SMoH officials recorded nearly 5,200 suspected and confirmed cholera cases, including 61 associated deaths, between mid-August and October 24. More than 50 percent of all cholera cases occurred in Borno’s Jere LGA, while the state’s Monguno and Dikwa LGAs comprised approximately 34 percent and 14 percent of cases, respectively. Humanitarian organizations continue to treat cholera cases and reduce transmission by chlorinating water points, disinfecting communal areas, distributing hygiene kits, and promoting proper sanitation practices.

On October 22, a person-borne improvised explosive device (PBIED) detonation in Borno’s Muna Garage area resulted in at least 13 civilian deaths and five injuries, according to international media. Two individuals detonated PBIEDs in Muna Dalti IDP camp near Muna Garage on the same day, injuring more than 10 people. The Government of Nigeria deployed explosive ordnance disposal and other police teams in response to the incidents.

Approximately 86 percent of IDP households in Borno will likely continue residing in current locations in the medium-to-long term, according to a July–September survey conducted by the Norwegian Refugee Council in partnership with the Danish Refugee Council, REACH Initiative, and the Protection Sector Working Group—the coordinating body for humanitarian protection activities in Nigeria, comprising UN agencies, NGOs, and other stakeholders. Approximately 23 percent of the nearly 3,500 households surveyed indicated intentions to integrate into current communities of residence, while 63 percent of households reported a desire to return to places of origin but lacked concrete plans. The remaining 14 percent of surveyed households reported plans to return to areas of origin in the near future.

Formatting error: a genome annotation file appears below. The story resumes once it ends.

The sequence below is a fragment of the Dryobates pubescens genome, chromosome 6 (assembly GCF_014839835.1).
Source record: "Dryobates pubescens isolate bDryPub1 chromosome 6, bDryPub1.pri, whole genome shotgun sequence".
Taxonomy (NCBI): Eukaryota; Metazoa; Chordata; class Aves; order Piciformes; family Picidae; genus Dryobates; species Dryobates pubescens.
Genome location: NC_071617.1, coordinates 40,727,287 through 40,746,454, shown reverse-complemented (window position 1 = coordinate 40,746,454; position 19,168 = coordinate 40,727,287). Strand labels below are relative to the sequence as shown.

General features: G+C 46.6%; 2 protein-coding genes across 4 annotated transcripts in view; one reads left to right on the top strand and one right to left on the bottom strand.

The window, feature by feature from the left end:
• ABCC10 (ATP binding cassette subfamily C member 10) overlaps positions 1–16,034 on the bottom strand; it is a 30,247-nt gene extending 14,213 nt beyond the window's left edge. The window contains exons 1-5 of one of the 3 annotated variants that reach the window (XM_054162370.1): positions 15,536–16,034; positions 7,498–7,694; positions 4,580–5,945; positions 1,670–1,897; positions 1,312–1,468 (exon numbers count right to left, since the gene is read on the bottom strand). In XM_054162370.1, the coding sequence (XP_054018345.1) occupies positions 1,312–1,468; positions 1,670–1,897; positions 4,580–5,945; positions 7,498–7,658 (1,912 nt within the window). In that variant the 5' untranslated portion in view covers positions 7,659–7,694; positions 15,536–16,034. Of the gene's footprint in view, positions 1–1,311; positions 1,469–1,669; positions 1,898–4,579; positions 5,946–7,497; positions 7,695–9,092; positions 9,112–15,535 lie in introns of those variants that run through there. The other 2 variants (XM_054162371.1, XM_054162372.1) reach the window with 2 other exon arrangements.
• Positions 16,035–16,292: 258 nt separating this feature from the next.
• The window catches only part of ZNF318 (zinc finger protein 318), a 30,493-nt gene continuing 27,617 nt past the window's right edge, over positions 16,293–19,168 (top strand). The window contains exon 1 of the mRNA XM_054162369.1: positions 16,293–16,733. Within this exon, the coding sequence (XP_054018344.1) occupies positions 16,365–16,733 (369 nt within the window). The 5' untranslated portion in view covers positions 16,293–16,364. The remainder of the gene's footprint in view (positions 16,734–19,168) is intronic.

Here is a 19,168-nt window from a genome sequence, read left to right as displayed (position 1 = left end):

Improved security and access to food and shelter were key factors in IDPs’ decisions, according to the survey. However, nearly half of all surveyed IDPs had not received information from places of origin since departure, and more than 70 percent had not received news related to planned areas of relocation.

In September, WFP provided emergency food assistance to approximately 1.3 million people in Adamawa, Borno, and Yobe through cash-based transfers and in-kind food distributions. The figure represents the highest number of beneficiaries reached during a single month since WFP began emergency food assistance activities in northeastern Nigeria in March 2016.

In addition, USAID/FFP NGO partners reached more than 491,000 people in Borno and Yobe with emergency food assistance during September. With USAID/FFP support, the organizations distributed in-kind food assistance in areas with poorly functioning markets and cash-based transfers for food in localities with functional markets, improving access to food and bolstering local economies. Partners also conducted complementary nutrition and hygiene activities, including acute malnutrition screenings for children ages five years and younger and counseling on infant and young child feeding practices for caregivers.